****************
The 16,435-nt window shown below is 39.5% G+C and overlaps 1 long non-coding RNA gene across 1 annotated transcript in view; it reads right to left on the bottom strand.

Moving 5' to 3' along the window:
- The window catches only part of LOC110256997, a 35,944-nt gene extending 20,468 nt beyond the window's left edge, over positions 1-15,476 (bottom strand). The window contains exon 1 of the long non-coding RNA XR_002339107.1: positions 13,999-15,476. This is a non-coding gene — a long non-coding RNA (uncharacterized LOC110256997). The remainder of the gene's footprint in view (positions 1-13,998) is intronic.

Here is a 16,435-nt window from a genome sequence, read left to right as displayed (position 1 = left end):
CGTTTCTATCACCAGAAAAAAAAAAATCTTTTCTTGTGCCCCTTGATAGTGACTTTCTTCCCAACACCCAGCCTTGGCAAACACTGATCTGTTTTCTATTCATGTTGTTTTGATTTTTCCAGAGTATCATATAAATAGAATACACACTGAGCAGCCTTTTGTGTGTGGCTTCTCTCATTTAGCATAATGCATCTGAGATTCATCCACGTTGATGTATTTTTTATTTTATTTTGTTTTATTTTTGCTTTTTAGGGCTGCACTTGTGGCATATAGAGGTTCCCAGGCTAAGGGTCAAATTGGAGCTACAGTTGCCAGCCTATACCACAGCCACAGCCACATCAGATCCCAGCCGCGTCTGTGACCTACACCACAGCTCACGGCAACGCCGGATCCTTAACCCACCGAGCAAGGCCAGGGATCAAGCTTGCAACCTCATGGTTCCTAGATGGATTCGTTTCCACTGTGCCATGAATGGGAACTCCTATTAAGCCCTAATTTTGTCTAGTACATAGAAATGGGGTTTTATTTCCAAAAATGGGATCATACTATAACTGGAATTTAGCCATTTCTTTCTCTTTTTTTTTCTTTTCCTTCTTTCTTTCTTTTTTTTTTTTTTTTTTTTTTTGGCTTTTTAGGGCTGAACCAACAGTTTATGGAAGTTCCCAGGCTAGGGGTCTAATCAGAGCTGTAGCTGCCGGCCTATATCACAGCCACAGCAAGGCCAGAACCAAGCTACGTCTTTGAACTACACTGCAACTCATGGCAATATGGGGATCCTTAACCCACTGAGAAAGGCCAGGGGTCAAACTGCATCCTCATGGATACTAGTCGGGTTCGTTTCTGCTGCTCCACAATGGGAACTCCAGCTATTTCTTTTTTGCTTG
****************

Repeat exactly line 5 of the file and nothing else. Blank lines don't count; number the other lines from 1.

CGTTTCTATCACCAGAAAAAAAAAAATCTTTTCTTGTGCCCCTTGATAGTGACTTTCTTCCCAACACCCAGCCTTGGCAAACACTGATCTGTTTTCTATTCATGTTGTTTTGATTTTTCCAGAGTATCATATAAATAGAATACACACTGAGCAGCCTTTTGTGTGTGGCTTCTCTCATTTAGCATAATGCATCTGAGATTCATCCACGTTGATGTATTTTTTATTTTATTTTGTTTTATTTTTGCTTTTTAGGGCTGCACTTGTGGCATATAGAGGTTCCCAGGCTAAGGGTCAAATTGGAGCTACAGTTGCCAGCCTATACCACAGCCACAGCCACATCAGATCCCAGCCGCGTCTGTGACCTACACCACAGCTCACGGCAACGCCGGATCCTTAACCCACCGAGCAAGGCCAGGGATCAAGCTTGCAACCTCATGGTTCCTAGATGGATTCGTTTCCACTGTGCCATGAATGGGAACTCCTATTAAGCCCTAATTTTGTCTAGTACATAGAAATGGGGTTTTATTTCCAAAAATGGGATCATACTATAACTGGAATTTAGCCATTTCTTTCTCTTTTTTTTTCTTTTCCTTCTTTCTTTCTTTTTTTTTTTTTTTTTTTTTTTGGCTTTTTAGGGCTGAACCAACAGTTTATGGAAGTTCCCAGGCTAGGGGTCTAATCAGAGCTGTAGCTGCCGGCCTATATCACAGCCACAGCAAGGCCAGAACCAAGCTACGTCTTTGAACTACACTGCAACTCATGGCAATATGGGGATCCTTAACCCACTGAGAAAGGCCAGGGGTCAAACTGCATCCTCATGGATACTAGTCGGGTTCGTTTCTGCTGCTCCACAATGGGAACTCCAGCTATTTCTTTTTTGCTTG